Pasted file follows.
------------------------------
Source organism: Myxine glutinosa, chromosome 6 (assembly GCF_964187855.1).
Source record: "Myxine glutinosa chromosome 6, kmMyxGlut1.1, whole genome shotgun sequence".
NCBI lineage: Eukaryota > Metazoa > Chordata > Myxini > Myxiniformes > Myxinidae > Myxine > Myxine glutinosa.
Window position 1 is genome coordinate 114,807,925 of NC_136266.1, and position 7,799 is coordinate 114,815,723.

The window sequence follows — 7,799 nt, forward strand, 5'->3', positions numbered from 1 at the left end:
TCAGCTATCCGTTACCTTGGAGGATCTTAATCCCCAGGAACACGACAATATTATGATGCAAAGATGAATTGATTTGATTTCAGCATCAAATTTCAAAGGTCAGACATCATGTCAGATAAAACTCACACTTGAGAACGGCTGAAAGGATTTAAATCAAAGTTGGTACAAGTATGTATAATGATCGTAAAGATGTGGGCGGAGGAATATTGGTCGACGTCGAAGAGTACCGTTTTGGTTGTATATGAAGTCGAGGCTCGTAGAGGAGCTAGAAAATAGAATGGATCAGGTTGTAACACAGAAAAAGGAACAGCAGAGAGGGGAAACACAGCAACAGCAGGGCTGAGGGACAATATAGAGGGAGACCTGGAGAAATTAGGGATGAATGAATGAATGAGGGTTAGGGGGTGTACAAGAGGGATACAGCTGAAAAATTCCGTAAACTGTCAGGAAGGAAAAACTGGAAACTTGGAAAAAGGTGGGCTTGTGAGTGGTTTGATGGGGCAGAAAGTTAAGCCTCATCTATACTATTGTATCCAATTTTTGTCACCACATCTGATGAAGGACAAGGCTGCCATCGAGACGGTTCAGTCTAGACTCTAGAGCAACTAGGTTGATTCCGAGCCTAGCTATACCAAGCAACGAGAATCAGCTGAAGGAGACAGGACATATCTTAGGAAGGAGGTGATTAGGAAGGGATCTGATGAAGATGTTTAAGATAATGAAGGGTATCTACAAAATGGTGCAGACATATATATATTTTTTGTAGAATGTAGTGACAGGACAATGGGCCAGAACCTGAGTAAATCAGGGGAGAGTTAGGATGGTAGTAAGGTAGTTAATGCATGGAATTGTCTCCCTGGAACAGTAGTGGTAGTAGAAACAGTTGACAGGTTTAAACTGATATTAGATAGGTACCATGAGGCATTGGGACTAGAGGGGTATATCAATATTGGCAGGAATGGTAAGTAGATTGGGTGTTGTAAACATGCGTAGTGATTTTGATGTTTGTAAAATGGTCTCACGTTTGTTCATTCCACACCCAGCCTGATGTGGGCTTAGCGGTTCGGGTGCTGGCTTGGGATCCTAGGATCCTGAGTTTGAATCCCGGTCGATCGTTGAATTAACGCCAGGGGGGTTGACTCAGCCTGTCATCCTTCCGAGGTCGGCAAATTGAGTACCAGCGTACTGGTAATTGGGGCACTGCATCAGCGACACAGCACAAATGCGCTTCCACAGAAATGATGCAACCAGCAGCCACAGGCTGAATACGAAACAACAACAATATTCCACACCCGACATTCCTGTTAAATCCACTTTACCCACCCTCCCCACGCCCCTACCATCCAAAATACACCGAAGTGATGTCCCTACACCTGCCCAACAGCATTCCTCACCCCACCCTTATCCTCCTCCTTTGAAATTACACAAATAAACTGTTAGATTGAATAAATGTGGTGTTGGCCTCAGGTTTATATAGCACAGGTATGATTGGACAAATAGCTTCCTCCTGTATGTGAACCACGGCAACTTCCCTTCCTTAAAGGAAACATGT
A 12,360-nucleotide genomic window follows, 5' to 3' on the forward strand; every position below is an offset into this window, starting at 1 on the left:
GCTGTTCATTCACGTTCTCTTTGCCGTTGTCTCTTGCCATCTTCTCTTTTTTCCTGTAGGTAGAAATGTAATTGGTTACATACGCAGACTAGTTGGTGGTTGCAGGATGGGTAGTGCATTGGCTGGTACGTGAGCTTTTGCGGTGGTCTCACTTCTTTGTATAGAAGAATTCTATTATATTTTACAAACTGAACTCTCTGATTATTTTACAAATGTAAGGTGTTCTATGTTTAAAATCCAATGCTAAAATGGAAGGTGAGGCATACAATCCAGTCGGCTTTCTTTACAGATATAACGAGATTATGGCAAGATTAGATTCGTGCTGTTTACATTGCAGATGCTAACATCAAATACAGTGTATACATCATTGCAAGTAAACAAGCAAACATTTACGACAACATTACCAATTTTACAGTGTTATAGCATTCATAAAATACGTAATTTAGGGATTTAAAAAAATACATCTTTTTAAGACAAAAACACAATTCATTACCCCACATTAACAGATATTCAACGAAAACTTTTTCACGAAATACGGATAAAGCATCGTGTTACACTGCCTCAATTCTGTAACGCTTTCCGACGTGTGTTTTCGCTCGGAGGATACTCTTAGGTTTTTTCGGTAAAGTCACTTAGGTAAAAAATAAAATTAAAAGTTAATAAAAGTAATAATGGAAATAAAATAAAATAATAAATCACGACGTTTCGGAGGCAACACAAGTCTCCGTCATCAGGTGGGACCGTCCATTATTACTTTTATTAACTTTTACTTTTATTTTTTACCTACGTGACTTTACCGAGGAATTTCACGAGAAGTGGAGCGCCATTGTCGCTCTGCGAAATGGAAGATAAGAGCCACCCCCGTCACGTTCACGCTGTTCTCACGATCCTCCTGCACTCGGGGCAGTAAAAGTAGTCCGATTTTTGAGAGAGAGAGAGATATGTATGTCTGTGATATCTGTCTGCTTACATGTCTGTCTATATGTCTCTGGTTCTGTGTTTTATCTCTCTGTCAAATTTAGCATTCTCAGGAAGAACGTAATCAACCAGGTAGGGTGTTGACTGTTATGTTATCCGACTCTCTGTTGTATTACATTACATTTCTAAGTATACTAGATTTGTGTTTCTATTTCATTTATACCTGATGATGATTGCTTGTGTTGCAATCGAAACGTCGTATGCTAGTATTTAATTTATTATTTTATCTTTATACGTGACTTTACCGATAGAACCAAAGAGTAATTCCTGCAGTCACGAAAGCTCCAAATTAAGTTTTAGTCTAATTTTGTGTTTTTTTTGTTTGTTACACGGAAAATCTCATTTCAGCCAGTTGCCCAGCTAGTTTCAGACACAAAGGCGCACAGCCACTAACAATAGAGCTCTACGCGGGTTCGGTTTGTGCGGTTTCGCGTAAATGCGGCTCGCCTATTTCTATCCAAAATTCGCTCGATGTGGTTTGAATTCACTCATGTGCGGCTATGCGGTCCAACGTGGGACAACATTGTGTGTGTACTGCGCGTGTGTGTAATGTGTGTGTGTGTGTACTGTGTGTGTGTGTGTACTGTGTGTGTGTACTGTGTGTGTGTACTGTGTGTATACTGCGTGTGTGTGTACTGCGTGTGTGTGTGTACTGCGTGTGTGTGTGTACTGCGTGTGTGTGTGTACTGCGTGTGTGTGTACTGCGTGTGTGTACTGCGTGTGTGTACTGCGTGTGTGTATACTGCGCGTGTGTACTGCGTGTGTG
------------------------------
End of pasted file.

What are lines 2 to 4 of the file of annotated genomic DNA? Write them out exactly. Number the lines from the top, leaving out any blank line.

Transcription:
Source record: "Myxine glutinosa chromosome 6, kmMyxGlut1.1, whole genome shotgun sequence".
NCBI lineage: Eukaryota > Metazoa > Chordata > Myxini > Myxiniformes > Myxinidae > Myxine > Myxine glutinosa.
Window position 1 is genome coordinate 114,807,925 of NC_136266.1, and position 7,799 is coordinate 114,815,723.